By Brian Butchart – Managing Director, Brenthurst Wealth
INVESTMENT REPORT – NOVEMBER 2016 – ISSUE 257
Brenthurst Wealth in conjunction with Hogan Lovells recently hosted two seminars, one in Johannesburg and one in Cape Town regarding the Special Voluntary Disclosure Programme (SVDP).
Only as recently as 1997 South African’s were allowed to officially invest abroad. But off course there are countless stories of South Africans, who for many reasons took funds offshore prior to 1997, in a variety of interesting.ways.
Since then, however, local exchange controls have become a lot more relaxed allowing for up to R10 million per annum per individual to be transferred offshore via tax clearance and R1 million per annum, via travel, studies, gifts and loans allowances.
In 2003/2004 a foreign exchange and tax amnesty was offered to individual tax payers who had transgressed the foreign exchange control and or tax regulations. This referred specifically to assets abroad without the relevant foreign exchange approvals or income which had not been disclosed to SARS for tax purposes.
It is estimated that approximately R65 billion in offshore assets owned by South Africans was declared during the 2003/2004 amnesty process. However, it is estimated that an additional R200 billion or more remains undeclared.
In the wake of sensational news like the so-called Panama Papers and a leak of documents of international bank HSBC, which exposed global tax dodgers, governments around the world have agreed to take strong action to reduce international tax evasion via offshore assets.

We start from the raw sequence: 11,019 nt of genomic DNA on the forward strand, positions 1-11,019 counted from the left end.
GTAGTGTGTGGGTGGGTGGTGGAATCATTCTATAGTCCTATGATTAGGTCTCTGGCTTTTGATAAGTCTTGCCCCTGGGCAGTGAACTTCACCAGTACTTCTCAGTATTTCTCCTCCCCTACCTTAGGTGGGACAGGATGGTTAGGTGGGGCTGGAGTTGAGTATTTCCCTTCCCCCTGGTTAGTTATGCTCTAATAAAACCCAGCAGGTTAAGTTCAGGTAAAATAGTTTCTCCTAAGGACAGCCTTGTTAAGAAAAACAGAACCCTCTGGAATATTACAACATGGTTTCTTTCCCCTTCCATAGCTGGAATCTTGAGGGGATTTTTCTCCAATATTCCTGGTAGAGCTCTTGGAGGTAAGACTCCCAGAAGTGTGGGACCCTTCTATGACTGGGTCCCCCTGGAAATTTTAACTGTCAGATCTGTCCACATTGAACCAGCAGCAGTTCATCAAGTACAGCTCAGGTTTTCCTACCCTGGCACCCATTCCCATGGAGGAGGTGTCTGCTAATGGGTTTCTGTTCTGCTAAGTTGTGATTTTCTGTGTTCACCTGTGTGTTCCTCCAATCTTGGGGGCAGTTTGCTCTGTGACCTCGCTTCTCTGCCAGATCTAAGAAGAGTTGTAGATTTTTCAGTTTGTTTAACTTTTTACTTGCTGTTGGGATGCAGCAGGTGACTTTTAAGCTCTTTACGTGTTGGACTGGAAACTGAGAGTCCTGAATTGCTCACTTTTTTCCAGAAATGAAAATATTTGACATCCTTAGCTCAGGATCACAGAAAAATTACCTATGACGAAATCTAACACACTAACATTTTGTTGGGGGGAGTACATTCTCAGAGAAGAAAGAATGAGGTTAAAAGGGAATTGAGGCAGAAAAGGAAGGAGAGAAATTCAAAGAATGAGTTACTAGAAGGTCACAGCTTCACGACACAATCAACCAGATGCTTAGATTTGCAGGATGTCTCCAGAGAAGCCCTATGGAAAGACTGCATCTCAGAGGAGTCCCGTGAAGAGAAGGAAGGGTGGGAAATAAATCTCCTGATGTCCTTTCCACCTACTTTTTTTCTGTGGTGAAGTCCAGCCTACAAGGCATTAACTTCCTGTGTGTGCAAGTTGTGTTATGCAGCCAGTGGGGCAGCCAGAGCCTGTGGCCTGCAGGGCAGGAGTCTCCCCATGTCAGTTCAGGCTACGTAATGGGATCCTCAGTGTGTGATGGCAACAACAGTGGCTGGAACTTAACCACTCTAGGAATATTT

The new global standard on Automatic Exchange of Information (AEOI) will enable governments to recover tax revenue lost to non-compliant taxpayers, and will further strengthen international efforts to increase transparency, cooperation, and accountability among financial institutions and tax administrations. Additionally, AEOI will generate secondary benefits by increasing voluntary disclosures of concealed assets and by encouraging taxpayers to report all relevant information.
The South African government, like the G20 countries and several others, have agreed to this new global standard. The standard requires financial institutions to report information on accounts held by non-resident individuals and entities (including trusts and foundations) to their tax ad-ministration. The tax administration then securely transmits the information to the account holders’ countries of residence on an annual basis.
It is against this background that it was announced in the 2016 South African national budget that a SPECIAL VOLUNTARY DISCLOSURE PROGRAMME (SVDP) process will be available to local taxpayers with offshore assets to regulate their affairs before the AEOI comes into effect in 2017.
The SA Revenue Service (SARS) has issued a draft guide on the SPECIAL VOLUNTARY DISCLOSURE PROGRAMME, which from 1 October 2016 will offer non-compliant taxpayers an opportunity to disclose any undeclared offshore assets and income, until 30 June 2017. The initial closing date was set for March 2017, but this was extended to allow more time as in some cases the process may be drawn out.